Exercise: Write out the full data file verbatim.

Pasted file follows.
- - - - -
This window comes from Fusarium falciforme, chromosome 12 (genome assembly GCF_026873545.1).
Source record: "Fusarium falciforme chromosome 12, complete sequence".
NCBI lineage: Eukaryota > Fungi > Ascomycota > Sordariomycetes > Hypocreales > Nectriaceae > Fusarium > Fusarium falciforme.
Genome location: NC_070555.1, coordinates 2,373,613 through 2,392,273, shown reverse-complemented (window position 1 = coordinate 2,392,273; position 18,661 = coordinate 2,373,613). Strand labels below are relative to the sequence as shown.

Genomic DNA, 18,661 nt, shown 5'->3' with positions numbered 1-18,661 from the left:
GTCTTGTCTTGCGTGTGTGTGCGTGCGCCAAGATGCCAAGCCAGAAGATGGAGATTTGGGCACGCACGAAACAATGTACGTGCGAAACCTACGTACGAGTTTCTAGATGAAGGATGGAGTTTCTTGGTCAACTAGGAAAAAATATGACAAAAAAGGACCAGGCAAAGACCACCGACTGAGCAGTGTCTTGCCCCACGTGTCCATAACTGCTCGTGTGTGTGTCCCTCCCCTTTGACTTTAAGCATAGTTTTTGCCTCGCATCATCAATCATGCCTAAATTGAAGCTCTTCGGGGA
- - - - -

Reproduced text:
This window comes from Fusarium falciforme, chromosome 12 (genome assembly GCF_026873545.1).
Source record: "Fusarium falciforme chromosome 12, complete sequence".
NCBI lineage: Eukaryota > Fungi > Ascomycota > Sordariomycetes > Hypocreales > Nectriaceae > Fusarium > Fusarium falciforme.
Genome location: NC_070555.1, coordinates 2,373,613 through 2,392,273, shown reverse-complemented (window position 1 = coordinate 2,392,273; position 18,661 = coordinate 2,373,613). Strand labels below are relative to the sequence as shown.

Genomic DNA, 18,661 nt, shown 5'->3' with positions numbered 1-18,661 from the left:
GTCTTGTCTTGCGTGTGTGTGCGTGCGCCAAGATGCCAAGCCAGAAGATGGAGATTTGGGCACGCACGAAACAATGTACGTGCGAAACCTACGTACGAGTTTCTAGATGAAGGATGGAGTTTCTTGGTCAACTAGGAAAAAATATGACAAAAAAGGACCAGGCAAAGACCACCGACTGAGCAGTGTCTTGCCCCACGTGTCCATAACTGCTCGTGTGTGTGTCCCTCCCCTTTGACTTTAAGCATAGTTTTTGCCTCGCATCATCAATCATGCCTAAATTGAAGCTCTTCGGGGA